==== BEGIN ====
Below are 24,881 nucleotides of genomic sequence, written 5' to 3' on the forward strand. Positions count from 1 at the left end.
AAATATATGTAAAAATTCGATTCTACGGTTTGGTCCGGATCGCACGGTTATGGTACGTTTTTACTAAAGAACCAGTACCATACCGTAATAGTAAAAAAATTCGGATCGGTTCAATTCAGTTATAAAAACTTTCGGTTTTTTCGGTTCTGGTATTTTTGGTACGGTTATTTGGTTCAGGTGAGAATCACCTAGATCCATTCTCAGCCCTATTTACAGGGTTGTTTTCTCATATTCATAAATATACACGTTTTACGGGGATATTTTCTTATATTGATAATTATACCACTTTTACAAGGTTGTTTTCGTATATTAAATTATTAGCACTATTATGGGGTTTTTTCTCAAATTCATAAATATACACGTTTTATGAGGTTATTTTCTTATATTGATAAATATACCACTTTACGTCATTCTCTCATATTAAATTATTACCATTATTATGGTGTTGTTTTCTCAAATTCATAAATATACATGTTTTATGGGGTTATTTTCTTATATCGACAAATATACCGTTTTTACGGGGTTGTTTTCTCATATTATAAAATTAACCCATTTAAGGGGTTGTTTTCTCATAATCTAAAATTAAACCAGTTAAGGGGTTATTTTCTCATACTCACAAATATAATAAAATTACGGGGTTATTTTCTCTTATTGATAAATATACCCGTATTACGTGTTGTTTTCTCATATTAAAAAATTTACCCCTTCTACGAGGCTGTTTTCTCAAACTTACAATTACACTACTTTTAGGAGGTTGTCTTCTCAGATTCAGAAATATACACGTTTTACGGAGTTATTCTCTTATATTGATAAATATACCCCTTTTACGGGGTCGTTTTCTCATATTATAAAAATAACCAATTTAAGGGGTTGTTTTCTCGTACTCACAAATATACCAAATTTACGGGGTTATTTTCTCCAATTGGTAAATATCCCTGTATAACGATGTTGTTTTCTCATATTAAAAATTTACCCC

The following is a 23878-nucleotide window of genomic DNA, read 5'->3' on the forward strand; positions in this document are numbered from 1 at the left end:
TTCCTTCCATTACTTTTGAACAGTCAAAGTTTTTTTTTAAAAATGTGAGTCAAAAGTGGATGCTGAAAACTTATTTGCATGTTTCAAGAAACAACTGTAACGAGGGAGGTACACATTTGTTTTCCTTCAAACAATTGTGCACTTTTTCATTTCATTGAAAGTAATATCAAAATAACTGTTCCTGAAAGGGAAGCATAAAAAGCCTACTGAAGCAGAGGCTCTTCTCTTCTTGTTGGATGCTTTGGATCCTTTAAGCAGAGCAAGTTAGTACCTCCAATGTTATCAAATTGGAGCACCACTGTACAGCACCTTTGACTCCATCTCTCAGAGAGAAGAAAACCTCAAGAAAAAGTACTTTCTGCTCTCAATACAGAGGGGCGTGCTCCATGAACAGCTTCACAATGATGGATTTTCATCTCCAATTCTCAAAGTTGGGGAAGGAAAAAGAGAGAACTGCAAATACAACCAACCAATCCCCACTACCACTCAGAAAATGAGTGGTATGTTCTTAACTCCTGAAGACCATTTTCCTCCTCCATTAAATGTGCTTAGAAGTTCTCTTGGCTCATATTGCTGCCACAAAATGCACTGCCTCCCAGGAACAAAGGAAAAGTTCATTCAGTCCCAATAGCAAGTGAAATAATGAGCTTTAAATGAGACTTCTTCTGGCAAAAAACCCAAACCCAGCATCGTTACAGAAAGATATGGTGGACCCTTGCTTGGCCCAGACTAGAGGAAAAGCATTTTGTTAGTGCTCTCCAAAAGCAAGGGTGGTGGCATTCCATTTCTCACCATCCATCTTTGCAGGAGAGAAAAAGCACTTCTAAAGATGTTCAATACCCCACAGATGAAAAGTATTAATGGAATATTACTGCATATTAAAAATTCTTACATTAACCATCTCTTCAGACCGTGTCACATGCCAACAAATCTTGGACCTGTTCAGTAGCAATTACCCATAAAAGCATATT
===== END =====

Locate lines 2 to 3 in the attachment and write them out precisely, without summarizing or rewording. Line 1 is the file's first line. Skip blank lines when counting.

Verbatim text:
AAATATATGTAAAAATTCGATTCTACGGTTTGGTCCGGATCGCACGGTTATGGTACGTTTTTACTAAAGAACCAGTACCATACCGTAATAGTAAAAAAATTCGGATCGGTTCAATTCAGTTATAAAAACTTTCGGTTTTTTCGGTTCTGGTATTTTTGGTACGGTTATTTGGTTCAGGTGAGAATCACCTAGATCCATTCTCAGCCCTATTTACAGGGTTGTTTTCTCATATTCATAAATATACACGTTTTACGGGGATATTTTCTTATATTGATAATTATACCACTTTTACAAGGTTGTTTTCGTATATTAAATTATTAGCACTATTATGGGGTTTTTTCTCAAATTCATAAATATACACGTTTTATGAGGTTATTTTCTTATATTGATAAATATACCACTTTACGTCATTCTCTCATATTAAATTATTACCATTATTATGGTGTTGTTTTCTCAAATTCATAAATATACATGTTTTATGGGGTTATTTTCTTATATCGACAAATATACCGTTTTTACGGGGTTGTTTTCTCATATTATAAAATTAACCCATTTAAGGGGTTGTTTTCTCATAATCTAAAATTAAACCAGTTAAGGGGTTATTTTCTCATACTCACAAATATAATAAAATTACGGGGTTATTTTCTCTTATTGATAAATATACCCGTATTACGTGTTGTTTTCTCATATTAAAAAATTTACCCCTTCTACGAGGCTGTTTTCTCAAACTTACAATTACACTACTTTTAGGAGGTTGTCTTCTCAGATTCAGAAATATACACGTTTTACGGAGTTATTCTCTTATATTGATAAATATACCCCTTTTACGGGGTCGTTTTCTCATATTATAAAAATAACCAATTTAAGGGGTTGTTTTCTCGTACTCACAAATATACCAAATTTACGGGGTTATTTTCTCCAATTGGTAAATATCCCTGTATAACGATGTTGTTTTCTCATATTAAAAATTTACCCC

The following is a 23878-nucleotide window of genomic DNA, read 5'->3' on the forward strand; positions in this document are numbered from 1 at the left end: